Properly equipped for a new era.

After the movie, the lights come on.  I’m sitting in a very comfortable chair stuffed with memory foam.  On the walls are murals by Thomas Hart Benton (1889 – 1975). During the film you can’t see the murals on either side because curtains automatically cover them during the show, so as to not distract viewers with any peripheral glare. The side speakers are also out of sight – they’re hidden within the elegant and long chandelier lights that hang like Japanese lanterns next to the walls of this very spacious and recently renovated theater. I walk up the carpeted hall and meet Manny Knowles, the Assistant Director for Cinema Systems/Operations. We walk into the lobby and from there we take an elevator up a couple floors and the doors open directly into the projection booth, one outfitted with what I would guess to be about two million dollars worth of equipment. 4K, 2K, 3D, 35mm, 16mm, projectors for all these formats are comfortably spaced out in an immaculately clean booth where you can see white gloves hanging from the rewind bench. I am presented with the hard-drive that contained that night’s movie (Melancholia). A small square you could hide in a purse. Next to me are 35mm canisters for Night Train to Terror. It was obtained thanks to the kind permission of the Kinsey Institute for Research in Sex, Gender, and Reproduction, which I think is fascinating because I didn’t even know they had a film archive, much less one that contained such fun titles as Night Train to Terror (or Café Flesh, or The Stewardesses, which also screened here). 

The list of marvels I experienced during my visit to the Indiana University Cinema in Bloomington goes on; from the programming content (an impressive array of varying thematic clusters covering all genres), to promotions (a glossy brochure with 82 pages full of beautiful color and black-and-white images that accompany informative reviews, a great website, and an impressive roster of visiting guests (which for the Fall season alone included filmmakers John Sayles, Pedro Costa, and Charles Burnett, to name a few). To say I was jealous would be an understatement. If a were to compare the IU Cinema program to a boat, this is what it would look like:

Bloomington, Indiana is a sleepy college town with about 80,000 people. When I think of movies shot in Bloomington, the only one that comes to mind is Breaking Away – a favorite of mine, which I’ve blogged about in the past (link at bottom). I program a film series in Boulder, Colorado, which is similar to the one in Bloomington in many ways. Boulder is also a college town. It’s also a similar size (if a bit bigger, at over 100,000 people). And Boulder also has a connection to Breaking Away: screenwriter Steve Tesich took part of his inspiration for that film from his experiences with Boulder’s Red Zinger Bicycle Classic.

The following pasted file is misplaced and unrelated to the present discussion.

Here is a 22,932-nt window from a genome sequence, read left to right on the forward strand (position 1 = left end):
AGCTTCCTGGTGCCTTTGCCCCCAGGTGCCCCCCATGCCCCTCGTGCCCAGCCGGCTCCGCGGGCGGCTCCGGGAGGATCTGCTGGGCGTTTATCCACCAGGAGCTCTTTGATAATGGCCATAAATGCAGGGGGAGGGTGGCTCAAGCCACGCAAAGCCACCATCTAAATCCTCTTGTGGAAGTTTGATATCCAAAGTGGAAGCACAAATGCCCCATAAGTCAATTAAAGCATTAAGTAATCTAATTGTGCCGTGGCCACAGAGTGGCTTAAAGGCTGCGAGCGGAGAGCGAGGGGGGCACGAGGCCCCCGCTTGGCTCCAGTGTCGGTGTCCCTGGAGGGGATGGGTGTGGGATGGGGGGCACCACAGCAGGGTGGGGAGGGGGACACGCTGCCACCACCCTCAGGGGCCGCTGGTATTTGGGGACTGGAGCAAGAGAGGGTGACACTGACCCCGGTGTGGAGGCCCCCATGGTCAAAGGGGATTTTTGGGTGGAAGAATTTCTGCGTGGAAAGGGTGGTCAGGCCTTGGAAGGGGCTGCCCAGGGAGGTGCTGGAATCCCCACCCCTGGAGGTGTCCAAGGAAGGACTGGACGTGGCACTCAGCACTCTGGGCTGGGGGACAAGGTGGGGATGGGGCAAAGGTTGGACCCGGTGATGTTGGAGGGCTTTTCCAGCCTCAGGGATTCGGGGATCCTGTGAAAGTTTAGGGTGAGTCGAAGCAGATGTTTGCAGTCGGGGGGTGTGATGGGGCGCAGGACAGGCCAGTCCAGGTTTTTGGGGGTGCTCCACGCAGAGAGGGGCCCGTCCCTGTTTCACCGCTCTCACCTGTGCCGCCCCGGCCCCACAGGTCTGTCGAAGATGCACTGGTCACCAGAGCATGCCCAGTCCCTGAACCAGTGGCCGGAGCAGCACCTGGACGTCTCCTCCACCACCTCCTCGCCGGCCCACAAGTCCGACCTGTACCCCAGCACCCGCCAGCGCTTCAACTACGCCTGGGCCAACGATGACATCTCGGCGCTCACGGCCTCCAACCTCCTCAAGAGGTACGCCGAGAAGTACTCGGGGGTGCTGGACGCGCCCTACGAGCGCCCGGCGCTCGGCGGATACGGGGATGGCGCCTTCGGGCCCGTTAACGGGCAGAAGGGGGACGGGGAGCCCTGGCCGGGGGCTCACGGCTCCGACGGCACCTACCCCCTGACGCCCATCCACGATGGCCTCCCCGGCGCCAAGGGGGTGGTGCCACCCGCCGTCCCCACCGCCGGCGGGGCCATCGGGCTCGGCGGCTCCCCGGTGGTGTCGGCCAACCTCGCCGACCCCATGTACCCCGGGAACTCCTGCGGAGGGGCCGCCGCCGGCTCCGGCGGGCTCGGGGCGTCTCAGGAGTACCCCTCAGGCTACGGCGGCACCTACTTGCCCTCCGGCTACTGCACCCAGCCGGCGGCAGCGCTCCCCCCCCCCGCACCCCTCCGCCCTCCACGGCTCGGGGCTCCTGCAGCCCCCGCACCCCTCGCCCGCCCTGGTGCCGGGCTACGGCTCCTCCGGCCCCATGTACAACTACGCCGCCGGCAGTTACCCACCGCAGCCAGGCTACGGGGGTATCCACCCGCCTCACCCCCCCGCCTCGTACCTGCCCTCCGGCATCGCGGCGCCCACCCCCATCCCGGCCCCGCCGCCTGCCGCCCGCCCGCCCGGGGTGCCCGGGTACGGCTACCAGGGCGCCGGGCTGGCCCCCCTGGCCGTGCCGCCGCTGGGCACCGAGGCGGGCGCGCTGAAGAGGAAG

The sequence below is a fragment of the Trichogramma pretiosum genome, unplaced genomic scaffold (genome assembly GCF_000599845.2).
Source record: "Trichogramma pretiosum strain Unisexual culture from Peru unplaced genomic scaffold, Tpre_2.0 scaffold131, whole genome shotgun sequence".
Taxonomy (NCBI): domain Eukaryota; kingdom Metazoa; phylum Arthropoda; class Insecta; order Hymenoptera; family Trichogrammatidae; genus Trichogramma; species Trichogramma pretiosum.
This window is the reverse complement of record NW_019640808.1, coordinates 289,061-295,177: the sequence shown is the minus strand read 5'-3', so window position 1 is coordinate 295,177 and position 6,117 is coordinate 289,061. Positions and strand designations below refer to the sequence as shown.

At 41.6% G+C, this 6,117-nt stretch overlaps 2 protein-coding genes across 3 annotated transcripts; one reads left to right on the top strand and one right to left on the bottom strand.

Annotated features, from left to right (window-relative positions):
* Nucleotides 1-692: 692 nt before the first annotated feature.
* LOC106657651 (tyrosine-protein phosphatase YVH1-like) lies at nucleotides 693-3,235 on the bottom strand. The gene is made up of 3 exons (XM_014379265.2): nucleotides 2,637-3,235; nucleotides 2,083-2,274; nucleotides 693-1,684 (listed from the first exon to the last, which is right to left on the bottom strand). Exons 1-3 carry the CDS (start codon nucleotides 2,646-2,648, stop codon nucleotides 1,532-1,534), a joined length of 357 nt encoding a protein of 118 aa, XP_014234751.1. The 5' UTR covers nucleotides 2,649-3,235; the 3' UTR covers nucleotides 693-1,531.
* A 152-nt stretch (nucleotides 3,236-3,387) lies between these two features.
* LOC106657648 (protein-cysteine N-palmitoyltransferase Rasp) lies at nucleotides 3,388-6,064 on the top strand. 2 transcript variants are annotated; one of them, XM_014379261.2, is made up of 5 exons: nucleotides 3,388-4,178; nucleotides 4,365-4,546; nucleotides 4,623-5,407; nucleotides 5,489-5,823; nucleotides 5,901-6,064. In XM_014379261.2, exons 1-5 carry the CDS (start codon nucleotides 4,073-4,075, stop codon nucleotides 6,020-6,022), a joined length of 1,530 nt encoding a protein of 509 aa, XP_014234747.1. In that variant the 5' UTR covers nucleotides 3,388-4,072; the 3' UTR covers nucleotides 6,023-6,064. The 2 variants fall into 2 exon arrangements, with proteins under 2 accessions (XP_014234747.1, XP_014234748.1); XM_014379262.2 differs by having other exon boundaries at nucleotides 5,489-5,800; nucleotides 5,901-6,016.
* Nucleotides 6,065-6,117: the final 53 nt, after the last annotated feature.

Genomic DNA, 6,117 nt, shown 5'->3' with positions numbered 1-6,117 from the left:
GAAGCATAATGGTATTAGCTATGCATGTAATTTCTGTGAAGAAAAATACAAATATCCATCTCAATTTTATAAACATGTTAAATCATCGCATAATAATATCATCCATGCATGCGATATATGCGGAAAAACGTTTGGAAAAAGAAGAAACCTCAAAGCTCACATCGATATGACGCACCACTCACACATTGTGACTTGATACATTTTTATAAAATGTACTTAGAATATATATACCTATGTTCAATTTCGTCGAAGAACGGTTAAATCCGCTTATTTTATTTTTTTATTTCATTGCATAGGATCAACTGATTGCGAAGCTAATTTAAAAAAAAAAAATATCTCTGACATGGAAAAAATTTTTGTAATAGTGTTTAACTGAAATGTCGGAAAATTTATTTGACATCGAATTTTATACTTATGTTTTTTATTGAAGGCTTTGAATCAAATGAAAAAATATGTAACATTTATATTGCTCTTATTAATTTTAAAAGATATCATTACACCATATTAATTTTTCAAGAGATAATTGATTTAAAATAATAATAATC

So, yes, there are some similarities between Boulder and Bloomington. But I’ll tell you what Boulder doesn’t have that Bloomington has. It doesn’t have this:

Instead, it has this:

Okay, maybe I’m being a bit rough on myself. The film series I program has been around since 1941 and does manage to bring in over 100 rare, cool, obscure, fun, unusual, beautiful, and interesting films every year, as well as some special guests. But when Boulder’s flagship single-screen film venue, The Flatirons Theater (seen below), closed down in the late nineties, did the University step up to buy this huge edifice adjoining the campus? No. That once grand building with over 1000 seats has been gutted and partitioned into a liquor store and a marijuana dispensary. Unsurprisingly, C.U. Boulder’s top ranking in the nation as a party school for drinking and pot-smoking continues unabated.

Indiana University can truthfully boast of having “a world-class facility and a program dedicated to the scholarly study of film in both its traditional and modern forms.” When IU says it is committed “to excellence in the arts, research, and teaching” the beautiful and renovated IU Cinema provides stunning and physical proof of that. It provides this proof on a regular basis to all its students, faculty, staff, the community at large, and to all the attending artists that visit.

Here at the University of Colorado, Boulder, there are two new buildings that were made with the visual arts in mind. The building meant to champion multi-media integration (where my current office resides) is called ATLAS and it has a tiny film theater that was specifically dedicated to small academic film classes. During the planning stages when I suggested a larger space that might be opened up to the general paying public with proper signage and a space to sell tickets for nightly events, I was shown the door. So much for cap-and-gown. In the adjoining Visual Arts Complex, which was recently completed to the tune of $27 million dollars, there is one big -sized auditorium with 200 seats that was built to accommodate a projection booth and large-screen film projection (shown below at right). During the planning stage I made many suggestions, most of which were ignored. Later I was stunned to find out that the architects did not even elevate the projection booth. IU Cinema’s projection booth is on the left, the Visual Arts Complex Auditorium projection booth is on the right. Can you spot the difference in elevation? No elevator needed, that’s for sure. Notice also how the light spills in from the entrance doors at the upper right. Even though there are double doors, some genius decided to put a huge circular light that can’t be dimmed between the double-doors so that light spills into the auditorium when late-comers arrive. It’s also hidden in the basement. And there are no signs to guide you there.